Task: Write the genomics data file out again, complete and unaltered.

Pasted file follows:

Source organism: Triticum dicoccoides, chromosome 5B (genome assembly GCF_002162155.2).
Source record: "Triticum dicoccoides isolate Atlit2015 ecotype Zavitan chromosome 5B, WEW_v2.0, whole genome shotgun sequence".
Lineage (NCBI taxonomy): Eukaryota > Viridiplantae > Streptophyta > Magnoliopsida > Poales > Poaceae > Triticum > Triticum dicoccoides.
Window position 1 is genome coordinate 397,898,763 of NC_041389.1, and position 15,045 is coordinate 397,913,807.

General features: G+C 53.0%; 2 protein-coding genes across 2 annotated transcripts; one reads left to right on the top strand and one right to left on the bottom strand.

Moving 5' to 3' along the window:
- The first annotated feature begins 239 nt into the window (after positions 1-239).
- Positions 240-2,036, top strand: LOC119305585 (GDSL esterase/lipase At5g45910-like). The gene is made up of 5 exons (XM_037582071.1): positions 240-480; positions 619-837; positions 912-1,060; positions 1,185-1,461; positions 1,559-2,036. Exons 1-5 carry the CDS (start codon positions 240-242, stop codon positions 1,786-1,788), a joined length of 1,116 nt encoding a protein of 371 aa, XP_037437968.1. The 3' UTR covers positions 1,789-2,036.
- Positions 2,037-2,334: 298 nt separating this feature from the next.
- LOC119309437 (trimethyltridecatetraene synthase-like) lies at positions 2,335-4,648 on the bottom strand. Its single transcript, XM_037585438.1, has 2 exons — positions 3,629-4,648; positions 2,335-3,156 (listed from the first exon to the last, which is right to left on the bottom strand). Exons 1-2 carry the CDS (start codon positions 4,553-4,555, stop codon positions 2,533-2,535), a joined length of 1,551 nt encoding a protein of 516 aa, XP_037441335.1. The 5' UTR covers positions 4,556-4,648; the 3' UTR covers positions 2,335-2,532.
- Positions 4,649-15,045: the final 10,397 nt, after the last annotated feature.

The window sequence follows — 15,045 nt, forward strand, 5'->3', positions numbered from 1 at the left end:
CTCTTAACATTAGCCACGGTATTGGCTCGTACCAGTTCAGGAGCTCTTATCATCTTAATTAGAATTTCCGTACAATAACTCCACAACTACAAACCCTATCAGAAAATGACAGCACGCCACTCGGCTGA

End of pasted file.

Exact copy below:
Source organism: Triticum dicoccoides, chromosome 5B (genome assembly GCF_002162155.2).
Source record: "Triticum dicoccoides isolate Atlit2015 ecotype Zavitan chromosome 5B, WEW_v2.0, whole genome shotgun sequence".
Lineage (NCBI taxonomy): Eukaryota > Viridiplantae > Streptophyta > Magnoliopsida > Poales > Poaceae > Triticum > Triticum dicoccoides.
Window position 1 is genome coordinate 397,898,763 of NC_041389.1, and position 15,045 is coordinate 397,913,807.

General features: G+C 53.0%; 2 protein-coding genes across 2 annotated transcripts; one reads left to right on the top strand and one right to left on the bottom strand.

Moving 5' to 3' along the window:
- The first annotated feature begins 239 nt into the window (after positions 1-239).
- Positions 240-2,036, top strand: LOC119305585 (GDSL esterase/lipase At5g45910-like). The gene is made up of 5 exons (XM_037582071.1): positions 240-480; positions 619-837; positions 912-1,060; positions 1,185-1,461; positions 1,559-2,036. Exons 1-5 carry the CDS (start codon positions 240-242, stop codon positions 1,786-1,788), a joined length of 1,116 nt encoding a protein of 371 aa, XP_037437968.1. The 3' UTR covers positions 1,789-2,036.
- Positions 2,037-2,334: 298 nt separating this feature from the next.
- LOC119309437 (trimethyltridecatetraene synthase-like) lies at positions 2,335-4,648 on the bottom strand. Its single transcript, XM_037585438.1, has 2 exons — positions 3,629-4,648; positions 2,335-3,156 (listed from the first exon to the last, which is right to left on the bottom strand). Exons 1-2 carry the CDS (start codon positions 4,553-4,555, stop codon positions 2,533-2,535), a joined length of 1,551 nt encoding a protein of 516 aa, XP_037441335.1. The 5' UTR covers positions 4,556-4,648; the 3' UTR covers positions 2,335-2,532.
- Positions 4,649-15,045: the final 10,397 nt, after the last annotated feature.

The window sequence follows — 15,045 nt, forward strand, 5'->3', positions numbered from 1 at the left end:
CTCTTAACATTAGCCACGGTATTGGCTCGTACCAGTTCAGGAGCTCTTATCATCTTAATTAGAATTTCCGTACAATAACTCCACAACTACAAACCCTATCAGAAAATGACAGCACGCCACTCGGCTGA